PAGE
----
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J Gen Intern Med. 2018 Dec 3. doi: 10.1007/s11606-018-4758-2. [Epub ahead of print]

A Systematic Review and Meta-analysis of the Association Between Vitamin K Antagonist Use and Fracture.

Author information

1
Division of General Internal Medicine, University of Iowa Hospitals and Clinics, Iowa City, IA, USA. wendy-fiordellisi@uiowa.edu.
2
Division of General Internal Medicine, University of Iowa Hospitals and Clinics, Iowa City, IA, USA.
3
Department of Epidemiology, University of Iowa College of Public Health, Iowa City, IA, USA.

Abstract

BACKGROUND:

Vitamin K antagonist (VKA) anticoagulant use is suspected to increase the risk of bone fracture through inhibition of vitamin K-dependent cofactors of bone formation, an effect not seen with non-vitamin K antagonist oral anticoagulants (NOACs). The purpose of our systematic review and meta-analysis is to investigate the association between VKA use and fracture.

METHODS:

We searched PubMed, EMBASE, and Cochrane Library for studies analyzing fracture in adults using VKAs versus controls. Two authors independently reviewed articles. We assessed for risk of bias using the Newcastle-Ottawa Quality Assessment Scale and the Cochrane Risk of Bias Tool and calculated pooled effects using random effects models.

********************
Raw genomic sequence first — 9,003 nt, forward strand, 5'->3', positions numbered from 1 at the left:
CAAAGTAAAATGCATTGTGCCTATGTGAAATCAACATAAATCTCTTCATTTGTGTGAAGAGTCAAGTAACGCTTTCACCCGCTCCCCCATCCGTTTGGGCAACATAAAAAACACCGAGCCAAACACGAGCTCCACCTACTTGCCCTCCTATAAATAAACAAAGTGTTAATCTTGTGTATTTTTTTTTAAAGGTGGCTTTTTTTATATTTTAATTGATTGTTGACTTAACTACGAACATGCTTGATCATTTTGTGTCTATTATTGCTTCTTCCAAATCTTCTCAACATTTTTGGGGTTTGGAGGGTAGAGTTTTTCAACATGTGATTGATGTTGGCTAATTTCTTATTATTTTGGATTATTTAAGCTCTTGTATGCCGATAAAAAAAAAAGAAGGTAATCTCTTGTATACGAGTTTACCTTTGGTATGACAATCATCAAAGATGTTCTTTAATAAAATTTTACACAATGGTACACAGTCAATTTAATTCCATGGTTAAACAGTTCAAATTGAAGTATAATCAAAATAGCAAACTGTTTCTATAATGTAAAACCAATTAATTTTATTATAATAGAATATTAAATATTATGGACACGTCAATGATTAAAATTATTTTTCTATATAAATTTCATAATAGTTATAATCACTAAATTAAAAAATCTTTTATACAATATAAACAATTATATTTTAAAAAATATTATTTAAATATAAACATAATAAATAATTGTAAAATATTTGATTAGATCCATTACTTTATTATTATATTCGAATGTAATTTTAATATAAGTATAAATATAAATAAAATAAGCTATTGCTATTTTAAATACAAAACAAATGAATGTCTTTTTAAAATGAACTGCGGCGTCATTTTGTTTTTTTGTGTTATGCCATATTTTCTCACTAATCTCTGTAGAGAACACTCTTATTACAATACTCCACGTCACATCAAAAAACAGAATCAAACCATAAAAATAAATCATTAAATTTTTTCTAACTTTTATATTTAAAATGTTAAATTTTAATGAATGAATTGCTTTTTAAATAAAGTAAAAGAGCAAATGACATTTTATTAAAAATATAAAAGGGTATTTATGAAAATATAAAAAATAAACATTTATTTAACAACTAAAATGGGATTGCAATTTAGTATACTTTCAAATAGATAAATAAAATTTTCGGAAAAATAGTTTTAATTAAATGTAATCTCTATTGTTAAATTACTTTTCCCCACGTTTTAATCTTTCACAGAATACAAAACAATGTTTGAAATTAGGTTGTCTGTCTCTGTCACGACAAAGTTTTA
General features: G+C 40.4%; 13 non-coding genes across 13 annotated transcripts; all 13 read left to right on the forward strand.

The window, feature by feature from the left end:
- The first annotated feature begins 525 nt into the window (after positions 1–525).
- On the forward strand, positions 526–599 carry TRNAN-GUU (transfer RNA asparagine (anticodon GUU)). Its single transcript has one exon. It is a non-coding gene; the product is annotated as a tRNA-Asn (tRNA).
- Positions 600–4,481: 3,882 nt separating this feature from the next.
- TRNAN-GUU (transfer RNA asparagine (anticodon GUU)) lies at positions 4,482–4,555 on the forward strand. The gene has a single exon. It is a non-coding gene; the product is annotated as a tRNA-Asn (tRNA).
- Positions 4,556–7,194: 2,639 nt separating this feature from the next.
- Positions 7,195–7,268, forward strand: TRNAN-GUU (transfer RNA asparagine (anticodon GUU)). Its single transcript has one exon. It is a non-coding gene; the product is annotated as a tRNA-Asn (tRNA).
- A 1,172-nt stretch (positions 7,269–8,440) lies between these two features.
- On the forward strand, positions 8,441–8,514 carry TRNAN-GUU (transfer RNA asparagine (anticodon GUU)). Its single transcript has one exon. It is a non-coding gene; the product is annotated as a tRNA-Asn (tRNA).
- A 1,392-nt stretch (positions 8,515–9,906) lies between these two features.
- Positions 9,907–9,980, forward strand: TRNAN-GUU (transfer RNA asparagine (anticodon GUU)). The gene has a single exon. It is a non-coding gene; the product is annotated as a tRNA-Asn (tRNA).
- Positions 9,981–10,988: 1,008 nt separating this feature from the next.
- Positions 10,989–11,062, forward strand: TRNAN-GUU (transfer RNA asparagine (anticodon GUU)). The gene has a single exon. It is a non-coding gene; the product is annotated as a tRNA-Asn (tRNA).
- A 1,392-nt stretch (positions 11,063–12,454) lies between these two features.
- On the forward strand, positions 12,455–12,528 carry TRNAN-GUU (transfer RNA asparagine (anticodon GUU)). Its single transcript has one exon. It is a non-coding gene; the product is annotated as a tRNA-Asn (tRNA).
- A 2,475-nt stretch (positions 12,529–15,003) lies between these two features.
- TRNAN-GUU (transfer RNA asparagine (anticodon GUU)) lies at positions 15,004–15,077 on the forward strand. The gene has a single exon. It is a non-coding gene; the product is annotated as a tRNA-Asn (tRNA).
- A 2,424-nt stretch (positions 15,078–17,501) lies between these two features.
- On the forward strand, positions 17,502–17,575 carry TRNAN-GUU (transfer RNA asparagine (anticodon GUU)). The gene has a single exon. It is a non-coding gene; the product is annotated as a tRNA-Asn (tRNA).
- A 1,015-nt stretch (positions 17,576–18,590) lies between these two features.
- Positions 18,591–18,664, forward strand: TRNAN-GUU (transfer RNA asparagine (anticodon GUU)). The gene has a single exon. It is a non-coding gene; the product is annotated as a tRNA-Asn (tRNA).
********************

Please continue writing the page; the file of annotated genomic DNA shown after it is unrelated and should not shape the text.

RESULTS:

We included 23 articles (22 observational studies and 1 randomized controlled trial), studying 1,121,582 subjects. There was no increased odds of fracture in VKA users versus controls (pooled OR 1.01, 95% CI 0.89, 1.14) or in VKA users versus NOAC users (pooled OR 0.95, 95% CI 0.78, 1.15). Subjects using a VKA for 1 year or longer did not have increased odds of fracture (pooled OR 1.07, 95% CI 0.90, 1.27). Compared to controls, there was increased odds of fracture in women (pooled OR 1.11, 95% CI 1.02, 1.21) and older VKA users (≥ 65) (pooled OR 1.07, 95% CI 1.01, 1.14).

DISCUSSION:

We found no increase in odds of fracture in VKA users versus controls or NOAC users. There was a small increase in odds of fracture among female and elderly VKA users, which may not be clinically important when accounting for other considerations in choosing an anticoagulant. Our findings suggest that, when anticoagulation is necessary, fracture risk should not be a major consideration in choice of an agent. Future studies directly comparing VKA to NOAC users and studies with longer duration of VKA use may be needed.

KEYWORDS:

meta-analysis; osteoporosis; systematic reviews

PMID:
30511289
DOI:
10.1007/s11606-018-4758-2

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